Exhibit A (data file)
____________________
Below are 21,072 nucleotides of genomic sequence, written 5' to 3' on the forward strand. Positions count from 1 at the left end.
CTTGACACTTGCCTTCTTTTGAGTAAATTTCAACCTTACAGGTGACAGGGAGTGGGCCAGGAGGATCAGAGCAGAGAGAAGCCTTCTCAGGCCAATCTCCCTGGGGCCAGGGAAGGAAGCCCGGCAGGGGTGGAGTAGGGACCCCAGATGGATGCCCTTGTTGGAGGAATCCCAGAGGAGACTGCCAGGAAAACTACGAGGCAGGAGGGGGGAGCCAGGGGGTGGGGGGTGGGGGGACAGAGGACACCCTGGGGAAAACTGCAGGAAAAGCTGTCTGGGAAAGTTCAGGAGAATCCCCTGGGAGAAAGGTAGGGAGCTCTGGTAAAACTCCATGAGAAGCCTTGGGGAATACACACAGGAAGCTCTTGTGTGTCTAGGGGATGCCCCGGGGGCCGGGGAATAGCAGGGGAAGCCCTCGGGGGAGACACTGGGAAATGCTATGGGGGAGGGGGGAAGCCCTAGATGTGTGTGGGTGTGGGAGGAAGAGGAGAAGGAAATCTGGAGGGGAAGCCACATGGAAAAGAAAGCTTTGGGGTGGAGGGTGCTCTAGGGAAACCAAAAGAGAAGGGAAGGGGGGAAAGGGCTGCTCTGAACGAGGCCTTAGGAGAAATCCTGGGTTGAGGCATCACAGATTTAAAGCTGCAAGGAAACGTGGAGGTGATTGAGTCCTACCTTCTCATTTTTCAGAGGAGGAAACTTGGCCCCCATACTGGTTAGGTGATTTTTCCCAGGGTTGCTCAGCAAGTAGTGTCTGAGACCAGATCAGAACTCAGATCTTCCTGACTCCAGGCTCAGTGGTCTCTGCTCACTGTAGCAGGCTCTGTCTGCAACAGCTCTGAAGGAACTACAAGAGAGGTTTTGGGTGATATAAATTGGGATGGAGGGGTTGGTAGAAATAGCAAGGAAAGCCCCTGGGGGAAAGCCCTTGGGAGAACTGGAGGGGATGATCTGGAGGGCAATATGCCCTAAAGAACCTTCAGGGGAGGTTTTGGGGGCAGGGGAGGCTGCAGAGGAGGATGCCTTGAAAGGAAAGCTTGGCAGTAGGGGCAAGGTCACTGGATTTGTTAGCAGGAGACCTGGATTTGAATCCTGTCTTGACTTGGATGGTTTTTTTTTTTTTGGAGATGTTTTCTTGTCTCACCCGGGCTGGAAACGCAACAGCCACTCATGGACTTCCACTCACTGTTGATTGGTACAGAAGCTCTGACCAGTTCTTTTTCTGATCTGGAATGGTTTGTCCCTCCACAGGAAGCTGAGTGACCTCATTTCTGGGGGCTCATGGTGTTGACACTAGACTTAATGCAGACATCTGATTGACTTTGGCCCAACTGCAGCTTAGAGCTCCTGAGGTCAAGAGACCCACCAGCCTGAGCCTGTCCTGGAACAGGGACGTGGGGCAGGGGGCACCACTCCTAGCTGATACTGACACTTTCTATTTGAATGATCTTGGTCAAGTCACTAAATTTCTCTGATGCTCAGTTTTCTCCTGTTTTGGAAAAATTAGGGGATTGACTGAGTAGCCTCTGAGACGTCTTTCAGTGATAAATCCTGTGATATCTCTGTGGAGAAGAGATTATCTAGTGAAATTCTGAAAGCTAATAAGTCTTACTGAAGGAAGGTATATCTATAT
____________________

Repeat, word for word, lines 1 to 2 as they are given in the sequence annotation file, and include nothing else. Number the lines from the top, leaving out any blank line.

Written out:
Below are 21,072 nucleotides of genomic sequence, written 5' to 3' on the forward strand. Positions count from 1 at the left end.
CTTGACACTTGCCTTCTTTTGAGTAAATTTCAACCTTACAGGTGACAGGGAGTGGGCCAGGAGGATCAGAGCAGAGAGAAGCCTTCTCAGGCCAATCTCCCTGGGGCCAGGGAAGGAAGCCCGGCAGGGGTGGAGTAGGGACCCCAGATGGATGCCCTTGTTGGAGGAATCCCAGAGGAGACTGCCAGGAAAACTACGAGGCAGGAGGGGGGAGCCAGGGGGTGGGGGGTGGGGGGACAGAGGACACCCTGGGGAAAACTGCAGGAAAAGCTGTCTGGGAAAGTTCAGGAGAATCCCCTGGGAGAAAGGTAGGGAGCTCTGGTAAAACTCCATGAGAAGCCTTGGGGAATACACACAGGAAGCTCTTGTGTGTCTAGGGGATGCCCCGGGGGCCGGGGAATAGCAGGGGAAGCCCTCGGGGGAGACACTGGGAAATGCTATGGGGGAGGGGGGAAGCCCTAGATGTGTGTGGGTGTGGGAGGAAGAGGAGAAGGAAATCTGGAGGGGAAGCCACATGGAAAAGAAAGCTTTGGGGTGGAGGGTGCTCTAGGGAAACCAAAAGAGAAGGGAAGGGGGGAAAGGGCTGCTCTGAACGAGGCCTTAGGAGAAATCCTGGGTTGAGGCATCACAGATTTAAAGCTGCAAGGAAACGTGGAGGTGATTGAGTCCTACCTTCTCATTTTTCAGAGGAGGAAACTTGGCCCCCATACTGGTTAGGTGATTTTTCCCAGGGTTGCTCAGCAAGTAGTGTCTGAGACCAGATCAGAACTCAGATCTTCCTGACTCCAGGCTCAGTGGTCTCTGCTCACTGTAGCAGGCTCTGTCTGCAACAGCTCTGAAGGAACTACAAGAGAGGTTTTGGGTGATATAAATTGGGATGGAGGGGTTGGTAGAAATAGCAAGGAAAGCCCCTGGGGGAAAGCCCTTGGGAGAACTGGAGGGGATGATCTGGAGGGCAATATGCCCTAAAGAACCTTCAGGGGAGGTTTTGGGGGCAGGGGAGGCTGCAGAGGAGGATGCCTTGAAAGGAAAGCTTGGCAGTAGGGGCAAGGTCACTGGATTTGTTAGCAGGAGACCTGGATTTGAATCCTGTCTTGACTTGGATGGTTTTTTTTTTTTTGGAGATGTTTTCTTGTCTCACCCGGGCTGGAAACGCAACAGCCACTCATGGACTTCCACTCACTGTTGATTGGTACAGAAGCTCTGACCAGTTCTTTTTCTGATCTGGAATGGTTTGTCCCTCCACAGGAAGCTGAGTGACCTCATTTCTGGGGGCTCATGGTGTTGACACTAGACTTAATGCAGACATCTGATTGACTTTGGCCCAACTGCAGCTTAGAGCTCCTGAGGTCAAGAGACCCACCAGCCTGAGCCTGTCCTGGAACAGGGACGTGGGGCAGGGGGCACCACTCCTAGCTGATACTGACACTTTCTATTTGAATGATCTTGGTCAAGTCACTAAATTTCTCTGATGCTCAGTTTTCTCCTGTTTTGGAAAAATTAGGGGATTGACTGAGTAGCCTCTGAGACGTCTTTCAGTGATAAATCCTGTGATATCTCTGTGGAGAAGAGATTATCTAGTGAAATTCTGAAAGCTAATAAGTCTTACTGAAGGAAGGTATATCTATAT